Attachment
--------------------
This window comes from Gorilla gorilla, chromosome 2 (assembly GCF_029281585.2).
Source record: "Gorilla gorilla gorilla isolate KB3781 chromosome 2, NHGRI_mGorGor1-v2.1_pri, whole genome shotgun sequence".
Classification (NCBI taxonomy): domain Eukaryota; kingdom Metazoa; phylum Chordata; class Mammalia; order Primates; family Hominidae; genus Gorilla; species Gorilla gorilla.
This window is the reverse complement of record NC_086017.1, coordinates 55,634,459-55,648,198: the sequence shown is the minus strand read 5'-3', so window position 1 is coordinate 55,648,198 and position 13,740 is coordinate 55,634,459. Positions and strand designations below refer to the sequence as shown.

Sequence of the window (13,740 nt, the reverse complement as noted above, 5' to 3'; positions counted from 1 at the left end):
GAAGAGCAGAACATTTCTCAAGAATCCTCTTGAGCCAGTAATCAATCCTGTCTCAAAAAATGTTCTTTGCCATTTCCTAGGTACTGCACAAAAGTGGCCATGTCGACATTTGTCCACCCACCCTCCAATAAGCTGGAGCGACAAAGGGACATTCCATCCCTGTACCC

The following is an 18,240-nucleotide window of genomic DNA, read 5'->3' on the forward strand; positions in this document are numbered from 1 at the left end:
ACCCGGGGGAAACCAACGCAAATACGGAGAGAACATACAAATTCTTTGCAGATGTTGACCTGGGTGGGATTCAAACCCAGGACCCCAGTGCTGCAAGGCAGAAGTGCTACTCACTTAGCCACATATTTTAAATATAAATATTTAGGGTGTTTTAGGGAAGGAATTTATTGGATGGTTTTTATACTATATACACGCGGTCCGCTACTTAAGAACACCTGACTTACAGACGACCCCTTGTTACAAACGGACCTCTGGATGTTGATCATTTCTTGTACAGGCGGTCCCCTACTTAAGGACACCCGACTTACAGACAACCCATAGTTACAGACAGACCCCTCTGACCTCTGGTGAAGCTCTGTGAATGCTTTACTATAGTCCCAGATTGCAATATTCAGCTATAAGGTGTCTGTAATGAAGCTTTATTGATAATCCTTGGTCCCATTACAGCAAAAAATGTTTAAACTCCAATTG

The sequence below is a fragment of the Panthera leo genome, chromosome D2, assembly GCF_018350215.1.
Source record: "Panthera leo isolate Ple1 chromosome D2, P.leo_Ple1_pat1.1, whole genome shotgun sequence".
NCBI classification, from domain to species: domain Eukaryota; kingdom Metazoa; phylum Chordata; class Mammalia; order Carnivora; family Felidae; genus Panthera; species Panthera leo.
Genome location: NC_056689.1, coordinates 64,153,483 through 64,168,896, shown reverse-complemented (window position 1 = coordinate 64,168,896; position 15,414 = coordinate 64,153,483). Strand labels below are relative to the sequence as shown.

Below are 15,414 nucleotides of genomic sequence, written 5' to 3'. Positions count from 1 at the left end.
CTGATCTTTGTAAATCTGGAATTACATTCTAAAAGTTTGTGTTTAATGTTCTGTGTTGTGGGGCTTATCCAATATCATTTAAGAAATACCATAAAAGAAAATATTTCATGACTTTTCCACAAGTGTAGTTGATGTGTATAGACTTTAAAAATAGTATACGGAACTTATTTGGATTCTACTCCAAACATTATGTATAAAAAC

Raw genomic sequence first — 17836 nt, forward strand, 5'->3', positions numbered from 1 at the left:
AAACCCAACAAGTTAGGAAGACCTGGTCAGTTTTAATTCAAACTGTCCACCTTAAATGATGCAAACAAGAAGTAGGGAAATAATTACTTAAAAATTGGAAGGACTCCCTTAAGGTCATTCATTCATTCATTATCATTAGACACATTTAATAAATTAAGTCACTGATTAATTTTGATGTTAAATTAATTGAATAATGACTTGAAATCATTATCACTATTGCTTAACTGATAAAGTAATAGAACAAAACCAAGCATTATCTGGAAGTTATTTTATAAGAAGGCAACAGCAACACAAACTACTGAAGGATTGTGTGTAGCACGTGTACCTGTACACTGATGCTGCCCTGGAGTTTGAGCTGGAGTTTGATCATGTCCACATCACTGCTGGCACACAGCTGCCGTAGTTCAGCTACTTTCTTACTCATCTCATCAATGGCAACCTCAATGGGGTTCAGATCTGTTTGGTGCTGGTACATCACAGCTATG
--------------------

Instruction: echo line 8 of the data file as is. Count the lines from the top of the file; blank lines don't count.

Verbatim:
ACCCGGGGGAAACCAACGCAAATACGGAGAGAACATACAAATTCTTTGCAGATGTTGACCTGGGTGGGATTCAAACCCAGGACCCCAGTGCTGCAAGGCAGAAGTGCTACTCACTTAGCCACATATTTTAAATATAAATATTTAGGGTGTTTTAGGGAAGGAATTTATTGGATGGTTTTTATACTATATACACGCGGTCCGCTACTTAAGAACACCTGACTTACAGACGACCCCTTGTTACAAACGGACCTCTGGATGTTGATCATTTCTTGTACAGGCGGTCCCCTACTTAAGGACACCCGACTTACAGACAACCCATAGTTACAGACAGACCCCTCTGACCTCTGGTGAAGCTCTGTGAATGCTTTACTATAGTCCCAGATTGCAATATTCAGCTATAAGGTGTCTGTAATGAAGCTTTATTGATAATCCTTGGTCCCATTACAGCAAAAAATGTTTAAACTCCAATTG